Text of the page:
City of Kigali authorities have said they have embarked on renewed exercise to identify plots of land within city suburbs that have not been developed, warning that the law will take its course for those who will be found at fault.
The 2013 Law Governing Land Use in Rwanda provides for the confiscation of land within urban areas for which a detailed physical plan was approved by competent authorities, but it spends three consecutive years unexploited.
Once confiscated, the property is sold to competent developers through an auction, and the proceeds are given to the owner of the property.
According to Marie-Solange Muhirwa, Chief Urban Planner of the city, in an inspection that was done in 2020, up to 696 plots in urban dwellings were found unexploited.
“We interacted with owners and advised them to start developing them. Some started, but some did not. For those who did not, the law will be applied,” she said.
She added that they have started a fresh exercise to identify all the undeveloped plots in the city.
In a press conference on Wednesday, August 3, Mayor Pudence Rubingisa noted that undeveloped plots of land or stalled construction projects affect the city’s development plans.
Specifically speaking about undeveloped land, he noted that there is a possibility that some of the owners are being ‘speculative’ whereby they buy land without real intentions of developing it, but rather target to resell it at a better price after some time.
“You find that a particular piece of land does not get developed but rather keeps changing hands from one person to another. With this, we are not attaining the development we want,” he noted.
Besides being aimed at promoting investments, the government’s efforts to repossess redundant pieces of property is intended at maintaining security of neighbourhoods.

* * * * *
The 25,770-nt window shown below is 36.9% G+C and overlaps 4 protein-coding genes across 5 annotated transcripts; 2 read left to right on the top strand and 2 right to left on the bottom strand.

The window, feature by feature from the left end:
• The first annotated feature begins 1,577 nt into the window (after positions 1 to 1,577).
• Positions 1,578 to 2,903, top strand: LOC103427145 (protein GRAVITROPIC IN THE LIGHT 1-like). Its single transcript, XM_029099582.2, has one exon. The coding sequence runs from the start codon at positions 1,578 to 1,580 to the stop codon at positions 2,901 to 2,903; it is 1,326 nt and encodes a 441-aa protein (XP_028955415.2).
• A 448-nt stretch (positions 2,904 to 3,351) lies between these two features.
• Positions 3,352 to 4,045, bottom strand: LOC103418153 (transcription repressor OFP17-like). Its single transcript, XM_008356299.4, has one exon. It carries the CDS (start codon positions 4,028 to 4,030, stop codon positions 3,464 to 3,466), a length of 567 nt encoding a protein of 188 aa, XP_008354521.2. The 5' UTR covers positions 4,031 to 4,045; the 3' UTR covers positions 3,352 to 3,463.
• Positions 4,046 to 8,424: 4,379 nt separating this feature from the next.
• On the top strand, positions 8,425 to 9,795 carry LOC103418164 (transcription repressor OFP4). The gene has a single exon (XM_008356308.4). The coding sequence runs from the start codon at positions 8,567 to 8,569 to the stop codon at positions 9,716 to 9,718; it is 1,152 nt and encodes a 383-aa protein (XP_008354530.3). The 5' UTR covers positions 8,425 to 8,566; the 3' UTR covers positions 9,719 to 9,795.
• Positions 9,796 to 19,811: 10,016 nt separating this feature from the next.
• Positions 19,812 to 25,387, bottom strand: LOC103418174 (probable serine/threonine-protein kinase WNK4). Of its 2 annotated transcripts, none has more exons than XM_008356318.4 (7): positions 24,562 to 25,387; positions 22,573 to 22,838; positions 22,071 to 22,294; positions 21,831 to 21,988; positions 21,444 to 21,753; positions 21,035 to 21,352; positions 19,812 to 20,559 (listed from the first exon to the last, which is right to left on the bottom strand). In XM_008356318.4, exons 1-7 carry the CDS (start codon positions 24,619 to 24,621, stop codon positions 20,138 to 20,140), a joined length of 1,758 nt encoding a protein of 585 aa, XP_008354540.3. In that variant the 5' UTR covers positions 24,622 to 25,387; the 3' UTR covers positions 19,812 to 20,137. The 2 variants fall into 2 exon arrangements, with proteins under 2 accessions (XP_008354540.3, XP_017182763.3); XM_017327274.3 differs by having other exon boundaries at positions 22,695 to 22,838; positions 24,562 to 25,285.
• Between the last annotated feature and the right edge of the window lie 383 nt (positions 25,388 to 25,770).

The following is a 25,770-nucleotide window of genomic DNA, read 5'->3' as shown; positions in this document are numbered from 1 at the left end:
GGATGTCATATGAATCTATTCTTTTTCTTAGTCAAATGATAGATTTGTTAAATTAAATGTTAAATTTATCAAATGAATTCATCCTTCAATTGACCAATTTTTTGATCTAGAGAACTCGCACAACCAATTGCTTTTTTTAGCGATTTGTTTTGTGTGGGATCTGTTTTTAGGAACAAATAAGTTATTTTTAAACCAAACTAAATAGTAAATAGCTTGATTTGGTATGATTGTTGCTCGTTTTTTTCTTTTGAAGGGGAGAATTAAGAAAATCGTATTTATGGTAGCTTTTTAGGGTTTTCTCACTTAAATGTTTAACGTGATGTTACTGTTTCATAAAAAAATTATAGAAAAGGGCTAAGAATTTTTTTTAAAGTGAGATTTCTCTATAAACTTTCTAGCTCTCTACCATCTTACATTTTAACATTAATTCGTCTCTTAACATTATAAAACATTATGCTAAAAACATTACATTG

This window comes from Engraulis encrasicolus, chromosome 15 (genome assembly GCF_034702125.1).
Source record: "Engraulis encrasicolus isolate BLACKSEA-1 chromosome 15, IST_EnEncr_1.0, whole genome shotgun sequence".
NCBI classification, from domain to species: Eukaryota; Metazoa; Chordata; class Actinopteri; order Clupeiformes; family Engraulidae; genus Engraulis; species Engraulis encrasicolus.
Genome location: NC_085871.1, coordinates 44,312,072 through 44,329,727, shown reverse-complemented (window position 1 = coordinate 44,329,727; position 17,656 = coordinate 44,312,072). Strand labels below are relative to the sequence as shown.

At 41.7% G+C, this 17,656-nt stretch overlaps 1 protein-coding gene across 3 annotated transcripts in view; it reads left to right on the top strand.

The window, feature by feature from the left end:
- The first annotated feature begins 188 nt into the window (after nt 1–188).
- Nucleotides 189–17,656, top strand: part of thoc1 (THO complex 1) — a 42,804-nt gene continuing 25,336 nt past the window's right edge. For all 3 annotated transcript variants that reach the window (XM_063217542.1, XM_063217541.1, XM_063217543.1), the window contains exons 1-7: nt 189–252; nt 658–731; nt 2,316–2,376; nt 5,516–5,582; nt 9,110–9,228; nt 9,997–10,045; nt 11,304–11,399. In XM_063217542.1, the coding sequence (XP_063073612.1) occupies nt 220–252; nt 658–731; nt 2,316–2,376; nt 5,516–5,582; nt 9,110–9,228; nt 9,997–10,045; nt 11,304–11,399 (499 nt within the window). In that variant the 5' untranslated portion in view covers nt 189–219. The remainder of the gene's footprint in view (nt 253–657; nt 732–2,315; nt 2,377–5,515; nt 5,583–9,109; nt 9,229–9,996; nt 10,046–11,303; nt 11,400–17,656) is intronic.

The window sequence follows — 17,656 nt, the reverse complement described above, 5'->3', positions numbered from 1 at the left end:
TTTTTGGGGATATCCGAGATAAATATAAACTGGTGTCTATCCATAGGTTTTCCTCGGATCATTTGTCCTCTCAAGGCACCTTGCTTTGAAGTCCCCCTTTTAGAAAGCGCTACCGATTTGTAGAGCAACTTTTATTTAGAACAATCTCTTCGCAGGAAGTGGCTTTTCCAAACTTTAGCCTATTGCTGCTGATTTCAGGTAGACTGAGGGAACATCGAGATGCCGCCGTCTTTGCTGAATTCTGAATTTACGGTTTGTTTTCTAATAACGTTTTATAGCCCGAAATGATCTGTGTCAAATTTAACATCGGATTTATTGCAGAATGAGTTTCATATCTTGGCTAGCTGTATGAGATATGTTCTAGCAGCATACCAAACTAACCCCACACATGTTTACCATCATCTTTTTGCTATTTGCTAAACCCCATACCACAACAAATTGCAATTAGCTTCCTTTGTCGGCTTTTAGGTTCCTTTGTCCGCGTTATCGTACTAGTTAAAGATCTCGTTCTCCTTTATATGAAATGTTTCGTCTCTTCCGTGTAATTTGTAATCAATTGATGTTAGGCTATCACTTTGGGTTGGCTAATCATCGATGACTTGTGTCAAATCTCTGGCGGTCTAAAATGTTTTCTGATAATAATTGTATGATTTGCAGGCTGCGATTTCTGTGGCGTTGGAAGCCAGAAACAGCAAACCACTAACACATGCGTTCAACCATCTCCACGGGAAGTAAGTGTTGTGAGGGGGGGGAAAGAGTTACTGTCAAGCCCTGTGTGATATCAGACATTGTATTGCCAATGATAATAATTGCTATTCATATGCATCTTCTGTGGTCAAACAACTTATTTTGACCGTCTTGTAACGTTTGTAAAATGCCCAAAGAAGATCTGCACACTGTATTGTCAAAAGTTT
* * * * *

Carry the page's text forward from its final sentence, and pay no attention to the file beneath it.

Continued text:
This is because abandoned pieces of property like uncompleted buildings or bushy plots of land can be used as hideouts for people who want to do criminal activities.
Some of the failed projects that the city authorities will be dealing with soon is Kigarama market in Kicukiro and Amarembo City Centre, a commercial area that was proposed to be built in the CBD five years ago but has failed to materialise.
This will not be the first time that the City of Kigali will be taking action on undeveloped pieces of land and stalled projects.
In 2020, for instance, city authorities announced that they had repossessed some 58 private properties, including plots of land and unfinished construction projects, citing delays in their development.
Among the properties that were affected at the time include Century Park Estate, a project located in Nyarutarama, consisting of a hotel, luxurious villas and high-end apartments. It is however not clear if the property was auctioned or the developer got a reprieve.
Besides repossessing and auctioning properties, the city administration uses some alternative measures including connecting the owners to prospective buyers that are ready to purchase and immediately carry on the development.